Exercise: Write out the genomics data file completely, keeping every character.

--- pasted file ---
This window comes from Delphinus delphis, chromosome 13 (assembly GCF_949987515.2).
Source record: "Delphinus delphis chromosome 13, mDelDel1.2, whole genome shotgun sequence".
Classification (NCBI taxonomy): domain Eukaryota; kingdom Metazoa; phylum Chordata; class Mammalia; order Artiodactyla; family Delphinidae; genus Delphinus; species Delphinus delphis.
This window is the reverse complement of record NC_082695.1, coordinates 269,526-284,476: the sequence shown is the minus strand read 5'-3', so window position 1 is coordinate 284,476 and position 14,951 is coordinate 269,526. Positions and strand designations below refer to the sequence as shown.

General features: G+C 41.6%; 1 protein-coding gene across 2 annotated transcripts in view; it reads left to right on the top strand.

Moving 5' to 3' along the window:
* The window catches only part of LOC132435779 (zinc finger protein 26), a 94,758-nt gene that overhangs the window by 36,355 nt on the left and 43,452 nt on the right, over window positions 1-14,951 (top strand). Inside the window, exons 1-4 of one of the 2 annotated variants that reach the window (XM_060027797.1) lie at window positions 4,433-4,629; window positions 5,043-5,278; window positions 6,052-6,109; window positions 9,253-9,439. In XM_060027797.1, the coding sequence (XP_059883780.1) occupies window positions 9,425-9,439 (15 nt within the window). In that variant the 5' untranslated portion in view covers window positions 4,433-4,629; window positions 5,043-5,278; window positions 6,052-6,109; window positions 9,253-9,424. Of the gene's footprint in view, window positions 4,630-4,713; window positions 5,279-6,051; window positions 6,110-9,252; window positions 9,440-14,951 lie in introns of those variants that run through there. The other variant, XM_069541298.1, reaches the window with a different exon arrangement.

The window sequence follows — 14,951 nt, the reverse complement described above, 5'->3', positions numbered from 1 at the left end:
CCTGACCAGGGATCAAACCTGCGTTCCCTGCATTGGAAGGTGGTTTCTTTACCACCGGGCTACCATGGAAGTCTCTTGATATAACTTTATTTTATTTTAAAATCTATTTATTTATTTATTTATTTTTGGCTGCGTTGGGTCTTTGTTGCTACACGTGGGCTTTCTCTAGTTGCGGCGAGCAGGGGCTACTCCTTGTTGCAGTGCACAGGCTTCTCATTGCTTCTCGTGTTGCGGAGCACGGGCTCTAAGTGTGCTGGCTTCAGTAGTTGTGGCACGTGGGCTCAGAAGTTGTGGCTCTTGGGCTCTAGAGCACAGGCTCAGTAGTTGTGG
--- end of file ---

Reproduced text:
This window comes from Delphinus delphis, chromosome 13 (assembly GCF_949987515.2).
Source record: "Delphinus delphis chromosome 13, mDelDel1.2, whole genome shotgun sequence".
Classification (NCBI taxonomy): domain Eukaryota; kingdom Metazoa; phylum Chordata; class Mammalia; order Artiodactyla; family Delphinidae; genus Delphinus; species Delphinus delphis.
This window is the reverse complement of record NC_082695.1, coordinates 269,526-284,476: the sequence shown is the minus strand read 5'-3', so window position 1 is coordinate 284,476 and position 14,951 is coordinate 269,526. Positions and strand designations below refer to the sequence as shown.

General features: G+C 41.6%; 1 protein-coding gene across 2 annotated transcripts in view; it reads left to right on the top strand.

Moving 5' to 3' along the window:
* The window catches only part of LOC132435779 (zinc finger protein 26), a 94,758-nt gene that overhangs the window by 36,355 nt on the left and 43,452 nt on the right, over window positions 1-14,951 (top strand). Inside the window, exons 1-4 of one of the 2 annotated variants that reach the window (XM_060027797.1) lie at window positions 4,433-4,629; window positions 5,043-5,278; window positions 6,052-6,109; window positions 9,253-9,439. In XM_060027797.1, the coding sequence (XP_059883780.1) occupies window positions 9,425-9,439 (15 nt within the window). In that variant the 5' untranslated portion in view covers window positions 4,433-4,629; window positions 5,043-5,278; window positions 6,052-6,109; window positions 9,253-9,424. Of the gene's footprint in view, window positions 4,630-4,713; window positions 5,279-6,051; window positions 6,110-9,252; window positions 9,440-14,951 lie in introns of those variants that run through there. The other variant, XM_069541298.1, reaches the window with a different exon arrangement.

The window sequence follows — 14,951 nt, the reverse complement described above, 5'->3', positions numbered from 1 at the left end:
CCTGACCAGGGATCAAACCTGCGTTCCCTGCATTGGAAGGTGGTTTCTTTACCACCGGGCTACCATGGAAGTCTCTTGATATAACTTTATTTTATTTTAAAATCTATTTATTTATTTATTTATTTTTGGCTGCGTTGGGTCTTTGTTGCTACACGTGGGCTTTCTCTAGTTGCGGCGAGCAGGGGCTACTCCTTGTTGCAGTGCACAGGCTTCTCATTGCTTCTCGTGTTGCGGAGCACGGGCTCTAAGTGTGCTGGCTTCAGTAGTTGTGGCACGTGGGCTCAGAAGTTGTGGCTCTTGGGCTCTAGAGCACAGGCTCAGTAGTTGTGG